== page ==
Rape is one of the worst human experiences known to its victims. More than not, the victims are women and children, which tends to greatly outrage the media more than most other crimes. In recent times, however, there has been a split in how the general public responds to allegations of rape. 

Some quickly flock to the defense of the damsel in distress or the children involved. Others begin to raise questions about whether or not the claim is a true one. This is particularly true when the woman knows the person she accuses or the man publicly declares his innocence. 

Over the past few years, sympathizers have admitted that false claims are possible. This is not always intentional. A woman may honestly mistake the identity of a stranger with someone else who closely resembles him or reminds her of him. Still, there are instances when people deliberately accuse someone of a crime they did not commit. 

The Washington Times reports that most people claim only about 2% of rape allegations are false. Similarly, in the 1990s, an FBI agent believed that as few as 8% of rape allegations were false. An even more recent study claims that up to 40% of rape allegations may be false. Even in the military, investigators dismiss a quarter of allegations for lack of evidence, though admittedly, lack of evidence does not mean the incident never happened.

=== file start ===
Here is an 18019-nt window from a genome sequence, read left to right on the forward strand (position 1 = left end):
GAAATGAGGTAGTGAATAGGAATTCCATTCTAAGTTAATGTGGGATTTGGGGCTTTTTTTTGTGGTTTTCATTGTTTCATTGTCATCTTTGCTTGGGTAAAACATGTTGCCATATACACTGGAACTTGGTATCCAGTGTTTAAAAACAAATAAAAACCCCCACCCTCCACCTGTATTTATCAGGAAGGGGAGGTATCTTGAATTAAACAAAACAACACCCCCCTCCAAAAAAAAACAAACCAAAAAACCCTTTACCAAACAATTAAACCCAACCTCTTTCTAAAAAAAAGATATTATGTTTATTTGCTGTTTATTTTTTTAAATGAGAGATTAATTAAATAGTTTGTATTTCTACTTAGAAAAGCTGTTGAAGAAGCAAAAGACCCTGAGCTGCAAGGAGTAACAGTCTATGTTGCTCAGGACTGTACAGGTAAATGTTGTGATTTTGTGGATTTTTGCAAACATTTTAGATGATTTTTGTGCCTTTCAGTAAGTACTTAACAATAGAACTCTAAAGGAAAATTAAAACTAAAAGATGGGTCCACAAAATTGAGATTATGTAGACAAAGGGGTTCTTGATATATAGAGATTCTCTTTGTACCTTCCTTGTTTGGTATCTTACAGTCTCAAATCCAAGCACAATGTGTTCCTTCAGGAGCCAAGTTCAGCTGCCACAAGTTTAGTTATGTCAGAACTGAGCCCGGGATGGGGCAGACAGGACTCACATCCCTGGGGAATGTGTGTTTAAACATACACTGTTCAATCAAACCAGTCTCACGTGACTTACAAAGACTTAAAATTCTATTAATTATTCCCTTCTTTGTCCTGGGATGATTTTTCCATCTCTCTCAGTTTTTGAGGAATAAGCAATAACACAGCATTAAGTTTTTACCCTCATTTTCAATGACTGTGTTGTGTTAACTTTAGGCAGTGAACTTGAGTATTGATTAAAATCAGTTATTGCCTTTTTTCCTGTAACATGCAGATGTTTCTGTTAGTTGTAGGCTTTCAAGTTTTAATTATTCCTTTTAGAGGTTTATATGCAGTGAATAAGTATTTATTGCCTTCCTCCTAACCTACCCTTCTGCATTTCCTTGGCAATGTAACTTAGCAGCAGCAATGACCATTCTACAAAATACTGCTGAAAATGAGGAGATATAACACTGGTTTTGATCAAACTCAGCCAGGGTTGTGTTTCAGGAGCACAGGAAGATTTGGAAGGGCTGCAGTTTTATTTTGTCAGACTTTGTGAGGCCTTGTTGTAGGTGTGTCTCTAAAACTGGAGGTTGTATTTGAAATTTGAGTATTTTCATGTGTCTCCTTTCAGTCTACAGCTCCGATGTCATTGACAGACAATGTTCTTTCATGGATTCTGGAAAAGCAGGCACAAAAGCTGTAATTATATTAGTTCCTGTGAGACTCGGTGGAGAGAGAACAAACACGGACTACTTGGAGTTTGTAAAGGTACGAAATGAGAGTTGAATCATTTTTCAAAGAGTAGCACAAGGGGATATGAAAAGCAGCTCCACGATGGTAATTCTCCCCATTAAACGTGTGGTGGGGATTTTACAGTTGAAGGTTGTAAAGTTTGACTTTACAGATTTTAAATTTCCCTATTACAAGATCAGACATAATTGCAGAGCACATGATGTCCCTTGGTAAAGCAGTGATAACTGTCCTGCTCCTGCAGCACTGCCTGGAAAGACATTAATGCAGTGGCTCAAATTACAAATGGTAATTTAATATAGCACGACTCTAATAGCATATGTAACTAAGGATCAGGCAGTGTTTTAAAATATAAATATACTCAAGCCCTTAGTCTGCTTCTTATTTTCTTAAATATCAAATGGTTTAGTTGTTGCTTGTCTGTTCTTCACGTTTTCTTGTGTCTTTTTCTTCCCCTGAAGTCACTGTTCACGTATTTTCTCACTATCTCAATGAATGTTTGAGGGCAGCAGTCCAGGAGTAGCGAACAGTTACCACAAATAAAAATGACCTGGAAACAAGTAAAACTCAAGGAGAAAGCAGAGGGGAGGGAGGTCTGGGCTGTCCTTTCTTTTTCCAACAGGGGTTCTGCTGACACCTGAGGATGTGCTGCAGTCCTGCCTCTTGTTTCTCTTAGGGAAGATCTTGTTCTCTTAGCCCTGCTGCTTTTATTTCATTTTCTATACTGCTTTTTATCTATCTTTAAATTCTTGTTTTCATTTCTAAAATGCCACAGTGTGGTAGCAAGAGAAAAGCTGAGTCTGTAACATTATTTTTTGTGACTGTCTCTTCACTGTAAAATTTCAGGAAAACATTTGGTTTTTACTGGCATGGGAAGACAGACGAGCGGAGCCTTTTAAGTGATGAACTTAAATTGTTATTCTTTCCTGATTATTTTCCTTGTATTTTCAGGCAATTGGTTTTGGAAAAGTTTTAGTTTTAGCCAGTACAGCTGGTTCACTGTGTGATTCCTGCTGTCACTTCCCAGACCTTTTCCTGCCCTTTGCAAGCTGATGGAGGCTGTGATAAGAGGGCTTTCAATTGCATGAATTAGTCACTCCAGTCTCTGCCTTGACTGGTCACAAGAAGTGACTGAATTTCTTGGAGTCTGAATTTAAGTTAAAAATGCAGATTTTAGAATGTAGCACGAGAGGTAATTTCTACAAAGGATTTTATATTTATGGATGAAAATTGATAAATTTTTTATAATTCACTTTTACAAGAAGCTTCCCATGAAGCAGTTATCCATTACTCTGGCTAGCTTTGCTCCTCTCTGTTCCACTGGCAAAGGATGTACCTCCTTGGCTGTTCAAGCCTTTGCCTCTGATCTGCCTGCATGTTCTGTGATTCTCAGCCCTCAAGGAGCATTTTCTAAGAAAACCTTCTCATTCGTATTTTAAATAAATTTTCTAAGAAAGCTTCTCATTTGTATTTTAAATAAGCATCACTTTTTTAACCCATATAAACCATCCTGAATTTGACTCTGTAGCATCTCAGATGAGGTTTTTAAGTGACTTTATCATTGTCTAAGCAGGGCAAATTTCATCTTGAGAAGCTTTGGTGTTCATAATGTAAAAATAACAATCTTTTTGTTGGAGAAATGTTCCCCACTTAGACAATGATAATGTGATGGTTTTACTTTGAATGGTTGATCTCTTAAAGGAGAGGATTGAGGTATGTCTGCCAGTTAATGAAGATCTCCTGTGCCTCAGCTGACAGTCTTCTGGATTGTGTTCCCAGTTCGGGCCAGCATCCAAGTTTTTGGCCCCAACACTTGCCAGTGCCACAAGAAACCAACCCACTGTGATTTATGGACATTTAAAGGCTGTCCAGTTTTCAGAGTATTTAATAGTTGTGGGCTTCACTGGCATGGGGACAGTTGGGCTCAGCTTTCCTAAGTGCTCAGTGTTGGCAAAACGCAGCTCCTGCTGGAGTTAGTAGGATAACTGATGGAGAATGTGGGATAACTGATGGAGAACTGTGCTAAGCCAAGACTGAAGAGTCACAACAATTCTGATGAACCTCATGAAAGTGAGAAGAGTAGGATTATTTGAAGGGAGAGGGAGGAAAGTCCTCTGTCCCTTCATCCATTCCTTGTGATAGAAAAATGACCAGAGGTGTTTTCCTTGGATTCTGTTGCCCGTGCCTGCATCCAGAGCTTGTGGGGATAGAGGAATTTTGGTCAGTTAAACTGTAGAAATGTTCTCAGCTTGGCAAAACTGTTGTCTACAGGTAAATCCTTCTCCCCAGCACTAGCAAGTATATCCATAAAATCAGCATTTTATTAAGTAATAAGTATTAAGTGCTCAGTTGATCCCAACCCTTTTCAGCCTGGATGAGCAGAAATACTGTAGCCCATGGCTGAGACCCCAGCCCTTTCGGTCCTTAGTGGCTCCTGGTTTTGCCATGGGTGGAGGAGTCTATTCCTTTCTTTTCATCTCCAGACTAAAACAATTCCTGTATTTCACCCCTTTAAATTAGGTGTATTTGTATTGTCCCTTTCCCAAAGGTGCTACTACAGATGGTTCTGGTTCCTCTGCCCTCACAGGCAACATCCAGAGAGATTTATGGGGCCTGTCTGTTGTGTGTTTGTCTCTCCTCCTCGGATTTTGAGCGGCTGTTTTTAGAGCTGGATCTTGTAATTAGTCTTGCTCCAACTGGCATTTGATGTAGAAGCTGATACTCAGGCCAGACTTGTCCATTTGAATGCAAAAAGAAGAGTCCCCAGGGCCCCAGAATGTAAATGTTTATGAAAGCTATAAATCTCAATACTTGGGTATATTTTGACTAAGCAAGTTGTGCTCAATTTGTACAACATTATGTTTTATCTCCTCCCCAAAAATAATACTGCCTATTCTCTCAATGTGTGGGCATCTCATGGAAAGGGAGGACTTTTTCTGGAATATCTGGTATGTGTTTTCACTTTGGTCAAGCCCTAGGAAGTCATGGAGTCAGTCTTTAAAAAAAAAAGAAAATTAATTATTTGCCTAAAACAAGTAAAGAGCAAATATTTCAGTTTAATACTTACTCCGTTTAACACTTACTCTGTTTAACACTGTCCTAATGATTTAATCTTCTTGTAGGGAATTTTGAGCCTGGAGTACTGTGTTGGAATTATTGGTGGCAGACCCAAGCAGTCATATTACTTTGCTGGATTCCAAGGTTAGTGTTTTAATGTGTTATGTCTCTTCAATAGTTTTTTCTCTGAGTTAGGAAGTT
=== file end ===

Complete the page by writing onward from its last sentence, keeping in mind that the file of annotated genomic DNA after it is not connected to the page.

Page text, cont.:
Psychology Today puts forward that this may be the reason for the wide variances. It believes that many researchers confuse an unfounded allegation with a false one. There are instances where a victim may not have sustained physical injuries or where proof is difficult because of the existence of a romantic relationship at the time of the incident. 

Further research might be necessary to draw a clear line between the two. Researchers may also need to better define how they decide what counts as an untrue or unproven accusation. Until then, the figures nonetheless stand as high as 40% for false accusations.